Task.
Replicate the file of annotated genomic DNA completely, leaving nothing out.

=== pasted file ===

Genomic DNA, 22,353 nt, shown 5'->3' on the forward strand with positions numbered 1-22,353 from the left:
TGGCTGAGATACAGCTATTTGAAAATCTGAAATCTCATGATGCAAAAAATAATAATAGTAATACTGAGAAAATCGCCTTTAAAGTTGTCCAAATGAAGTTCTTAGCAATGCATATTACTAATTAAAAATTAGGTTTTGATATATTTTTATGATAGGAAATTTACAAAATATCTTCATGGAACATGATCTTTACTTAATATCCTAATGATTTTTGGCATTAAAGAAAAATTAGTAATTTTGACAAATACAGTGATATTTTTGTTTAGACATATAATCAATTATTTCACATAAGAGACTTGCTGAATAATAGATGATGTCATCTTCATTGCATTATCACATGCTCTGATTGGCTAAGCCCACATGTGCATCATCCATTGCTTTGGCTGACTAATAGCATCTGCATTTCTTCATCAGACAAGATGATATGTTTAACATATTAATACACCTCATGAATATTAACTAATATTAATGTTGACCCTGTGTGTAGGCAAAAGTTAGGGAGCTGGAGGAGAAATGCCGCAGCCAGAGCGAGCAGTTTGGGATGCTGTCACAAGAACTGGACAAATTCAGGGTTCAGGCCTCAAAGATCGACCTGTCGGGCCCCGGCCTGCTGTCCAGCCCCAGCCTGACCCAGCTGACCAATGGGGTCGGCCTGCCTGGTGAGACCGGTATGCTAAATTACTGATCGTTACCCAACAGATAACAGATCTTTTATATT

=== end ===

Genomic DNA, 22,353 nt, shown 5'->3' on the forward strand with positions numbered 1-22,353 from the left:
TGGCTGAGATACAGCTATTTGAAAATCTGAAATCTCATGATGCAAAAAATAATAATAGTAATACTGAGAAAATCGCCTTTAAAGTTGTCCAAATGAAGTTCTTAGCAATGCATATTACTAATTAAAAATTAGGTTTTGATATATTTTTATGATAGGAAATTTACAAAATATCTTCATGGAACATGATCTTTACTTAATATCCTAATGATTTTTGGCATTAAAGAAAAATTAGTAATTTTGACAAATACAGTGATATTTTTGTTTAGACATATAATCAATTATTTCACATAAGAGACTTGCTGAATAATAGATGATGTCATCTTCATTGCATTATCACATGCTCTGATTGGCTAAGCCCACATGTGCATCATCCATTGCTTTGGCTGACTAATAGCATCTGCATTTCTTCATCAGACAAGATGATATGTTTAACATATTAATACACCTCATGAATATTAACTAATATTAATGTTGACCCTGTGTGTAGGCAAAAGTTAGGGAGCTGGAGGAGAAATGCCGCAGCCAGAGCGAGCAGTTTGGGATGCTGTCACAAGAACTGGACAAATTCAGGGTTCAGGCCTCAAAGATCGACCTGTCGGGCCCCGGCCTGCTGTCCAGCCCCAGCCTGACCCAGCTGACCAATGGGGTCGGCCTGCCTGGTGAGACCGGTATGCTAAATTACTGATCGTTACCCAACAGATAACAGATCTTTTATATT